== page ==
Monday, November 7, 2011

An exclusive interview with Michelle Obama and Jill Biden, only on Yahoo! Shine

First Lady Michelle Obama and Dr. Jill Biden during an interview with Yahoo! Shine Senior Editor Lylah M. Alphonse in the Diplomatic Room of the White House, Nov. 2, 2011. (Official White House Photo by Lawrence Jackson; photo via Yahoo! Shine)
Last week, I went back to the White House, this time for an exclusive sit-down interview with First Lady Michelle Obama and Dr. Jill Biden. The interview was supposed to focus on the Joining Forces initiative and military families, in honor of Veterans' Day, but Yahoo! and Yahoo! Shine readers submitted nearly 5,000 questions for me to pour over, so I was able to touch on a few other topics as well.

Here's a look at the segments, which went live on today:

Friday, November 4, 2011

DIY natural African-American hair styles for Barbie. Plus: The Roundup

So In Style Grace doll (Photo:
I've written before about my struggle with my own hair. It's super-curly (kinky-curly, really), and very long—when straightened, it falls almost to my waist. My daughter inherited her father's African-American hair; though it's never been cut in her entire 7-year-long life, it barely reaches her shoulders. I keep it in sleek, two-strand twists, with beads on the ends to give them that swingy weight she loves.

A generation ago, older women would have touched her twists and lamented over the "bad hair." Even now, people reach for my youngest son's bouncy curls and marvel at how "good" his hair is. Look at most of the brown-skinned dolls on the mainstream market, and you'll see this same idea reinforced: Disney's Princess Tiana and other fashion-forward dolls have classic Barbie hair, long and glossy and straight. Even Addy Walker, the African-American American Girl Doll who escaped from slavery in the 1860s, has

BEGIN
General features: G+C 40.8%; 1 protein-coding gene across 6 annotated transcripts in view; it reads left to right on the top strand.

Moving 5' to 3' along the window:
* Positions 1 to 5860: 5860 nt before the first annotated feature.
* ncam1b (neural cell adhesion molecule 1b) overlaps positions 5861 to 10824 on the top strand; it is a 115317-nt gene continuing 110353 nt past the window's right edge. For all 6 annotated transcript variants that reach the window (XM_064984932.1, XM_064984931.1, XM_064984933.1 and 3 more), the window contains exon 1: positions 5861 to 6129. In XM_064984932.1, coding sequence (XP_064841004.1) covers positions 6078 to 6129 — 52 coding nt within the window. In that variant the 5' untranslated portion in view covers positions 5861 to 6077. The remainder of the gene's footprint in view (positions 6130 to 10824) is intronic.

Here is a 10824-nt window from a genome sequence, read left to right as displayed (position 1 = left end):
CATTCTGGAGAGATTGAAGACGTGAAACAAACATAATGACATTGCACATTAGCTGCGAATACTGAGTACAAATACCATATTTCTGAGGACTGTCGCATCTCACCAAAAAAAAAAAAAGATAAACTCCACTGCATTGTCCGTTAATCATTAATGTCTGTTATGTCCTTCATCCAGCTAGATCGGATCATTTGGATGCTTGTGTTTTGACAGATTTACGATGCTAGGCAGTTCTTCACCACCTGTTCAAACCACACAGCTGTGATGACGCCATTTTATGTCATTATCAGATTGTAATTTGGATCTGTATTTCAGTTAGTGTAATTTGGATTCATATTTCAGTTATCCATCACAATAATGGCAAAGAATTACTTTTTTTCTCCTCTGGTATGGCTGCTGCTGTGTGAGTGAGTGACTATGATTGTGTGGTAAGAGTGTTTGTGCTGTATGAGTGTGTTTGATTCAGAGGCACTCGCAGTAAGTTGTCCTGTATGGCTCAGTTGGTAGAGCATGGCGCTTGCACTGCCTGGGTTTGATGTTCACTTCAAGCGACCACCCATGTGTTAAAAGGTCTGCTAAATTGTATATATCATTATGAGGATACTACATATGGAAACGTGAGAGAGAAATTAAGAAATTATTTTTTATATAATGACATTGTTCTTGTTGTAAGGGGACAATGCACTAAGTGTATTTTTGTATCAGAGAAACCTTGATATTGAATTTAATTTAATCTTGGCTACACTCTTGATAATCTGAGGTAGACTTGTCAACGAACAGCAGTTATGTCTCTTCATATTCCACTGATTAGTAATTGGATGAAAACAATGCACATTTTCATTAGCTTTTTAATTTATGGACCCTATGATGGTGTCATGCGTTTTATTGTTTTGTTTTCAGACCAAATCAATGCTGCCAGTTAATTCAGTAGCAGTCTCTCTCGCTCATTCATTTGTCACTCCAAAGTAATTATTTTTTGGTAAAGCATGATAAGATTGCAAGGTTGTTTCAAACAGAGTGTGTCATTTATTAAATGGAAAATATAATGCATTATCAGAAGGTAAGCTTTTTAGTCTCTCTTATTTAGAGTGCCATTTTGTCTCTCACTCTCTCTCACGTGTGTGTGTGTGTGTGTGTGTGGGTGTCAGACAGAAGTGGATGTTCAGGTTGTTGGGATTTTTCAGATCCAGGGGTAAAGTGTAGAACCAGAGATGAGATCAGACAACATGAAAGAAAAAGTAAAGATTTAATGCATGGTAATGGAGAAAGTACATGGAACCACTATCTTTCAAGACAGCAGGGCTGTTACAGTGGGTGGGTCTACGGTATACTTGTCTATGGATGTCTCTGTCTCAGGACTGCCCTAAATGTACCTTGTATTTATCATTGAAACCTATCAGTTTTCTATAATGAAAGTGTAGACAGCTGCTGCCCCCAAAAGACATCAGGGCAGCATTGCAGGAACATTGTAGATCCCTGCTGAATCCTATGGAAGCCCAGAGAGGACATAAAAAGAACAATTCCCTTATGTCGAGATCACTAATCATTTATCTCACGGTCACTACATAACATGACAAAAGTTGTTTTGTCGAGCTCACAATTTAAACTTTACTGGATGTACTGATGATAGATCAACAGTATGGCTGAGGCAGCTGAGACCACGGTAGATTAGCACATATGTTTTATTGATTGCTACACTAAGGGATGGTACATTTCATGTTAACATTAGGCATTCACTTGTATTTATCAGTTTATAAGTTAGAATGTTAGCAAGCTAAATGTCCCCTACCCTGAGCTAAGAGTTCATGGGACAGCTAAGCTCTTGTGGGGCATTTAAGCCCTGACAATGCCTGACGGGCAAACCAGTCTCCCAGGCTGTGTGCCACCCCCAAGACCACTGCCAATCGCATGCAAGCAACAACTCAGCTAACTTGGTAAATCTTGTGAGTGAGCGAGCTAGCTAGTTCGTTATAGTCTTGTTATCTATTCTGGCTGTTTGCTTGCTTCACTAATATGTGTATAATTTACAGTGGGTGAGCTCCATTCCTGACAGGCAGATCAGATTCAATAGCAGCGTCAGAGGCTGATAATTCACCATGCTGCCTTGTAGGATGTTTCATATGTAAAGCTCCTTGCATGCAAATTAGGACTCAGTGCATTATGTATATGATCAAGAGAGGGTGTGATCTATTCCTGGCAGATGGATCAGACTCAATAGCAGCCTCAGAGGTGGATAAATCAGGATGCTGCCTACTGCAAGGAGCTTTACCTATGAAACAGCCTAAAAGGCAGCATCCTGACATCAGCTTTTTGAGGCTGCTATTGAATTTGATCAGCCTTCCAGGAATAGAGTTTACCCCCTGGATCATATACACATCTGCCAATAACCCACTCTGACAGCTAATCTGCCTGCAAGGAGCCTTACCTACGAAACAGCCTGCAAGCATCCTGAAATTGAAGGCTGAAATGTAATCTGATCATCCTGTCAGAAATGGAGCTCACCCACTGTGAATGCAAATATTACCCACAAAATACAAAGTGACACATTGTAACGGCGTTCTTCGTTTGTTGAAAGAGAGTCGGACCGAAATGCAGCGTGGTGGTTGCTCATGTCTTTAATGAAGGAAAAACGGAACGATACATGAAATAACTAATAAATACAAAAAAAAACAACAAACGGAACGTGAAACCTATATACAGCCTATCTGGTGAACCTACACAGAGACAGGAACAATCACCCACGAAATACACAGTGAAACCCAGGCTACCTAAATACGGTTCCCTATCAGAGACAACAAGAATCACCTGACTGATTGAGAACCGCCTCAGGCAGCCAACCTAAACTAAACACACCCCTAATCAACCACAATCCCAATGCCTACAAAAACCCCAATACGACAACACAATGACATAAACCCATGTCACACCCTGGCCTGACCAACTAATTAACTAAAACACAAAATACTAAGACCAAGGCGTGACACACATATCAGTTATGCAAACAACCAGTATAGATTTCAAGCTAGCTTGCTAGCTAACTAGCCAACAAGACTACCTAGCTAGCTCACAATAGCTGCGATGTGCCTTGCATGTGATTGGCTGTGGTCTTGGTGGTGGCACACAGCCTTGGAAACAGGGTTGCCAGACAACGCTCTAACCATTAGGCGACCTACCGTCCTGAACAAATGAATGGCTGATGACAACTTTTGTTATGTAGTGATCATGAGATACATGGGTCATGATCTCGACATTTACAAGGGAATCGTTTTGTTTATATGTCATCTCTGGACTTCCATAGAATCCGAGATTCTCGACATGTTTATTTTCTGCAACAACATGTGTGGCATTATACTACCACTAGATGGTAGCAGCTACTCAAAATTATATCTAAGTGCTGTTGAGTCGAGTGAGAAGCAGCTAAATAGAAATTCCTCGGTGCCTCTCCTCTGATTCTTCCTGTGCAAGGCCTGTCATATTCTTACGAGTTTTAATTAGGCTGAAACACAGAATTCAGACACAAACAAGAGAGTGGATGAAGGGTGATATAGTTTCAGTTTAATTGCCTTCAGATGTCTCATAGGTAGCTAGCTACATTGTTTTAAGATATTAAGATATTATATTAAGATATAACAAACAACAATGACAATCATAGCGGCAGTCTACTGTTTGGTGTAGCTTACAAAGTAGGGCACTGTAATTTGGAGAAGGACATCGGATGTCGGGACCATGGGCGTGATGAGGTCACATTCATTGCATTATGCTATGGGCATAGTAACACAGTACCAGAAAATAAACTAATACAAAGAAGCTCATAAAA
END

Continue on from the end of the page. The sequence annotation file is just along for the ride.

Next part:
longer-than-waist-length, barely wavy hair.

If you want to give your girl a doll that's rocking a pair of puffs, twist-outs, or braids, you'll probably have re-style it yourself—and that's where this awesome post from Black Girls with Long Hair, by NikG of Beads, Braids, and Beyond, comes in. She takes a couple of standard Barbies—the "So In Style"Grace and Chandra dolls—and sets about transforming their long, straight tresses into bouncy, kinky, curls.

I've written about it over at Yahoo! Shine, but basically Grace went from the standard look (above), to this:

Grace with her new 'do. (Photo: Black Girl with Long Hair via

Comb out the curls, and you end up with an awesome Afro or Halo. Read the post at Shine ("A Barbie with natural-looking African-American hair") to find out how to do it yourself.

And now, The Roundup:

On Yahoo! Shine:

On Work It, Mom!:

On 4 Kids or More: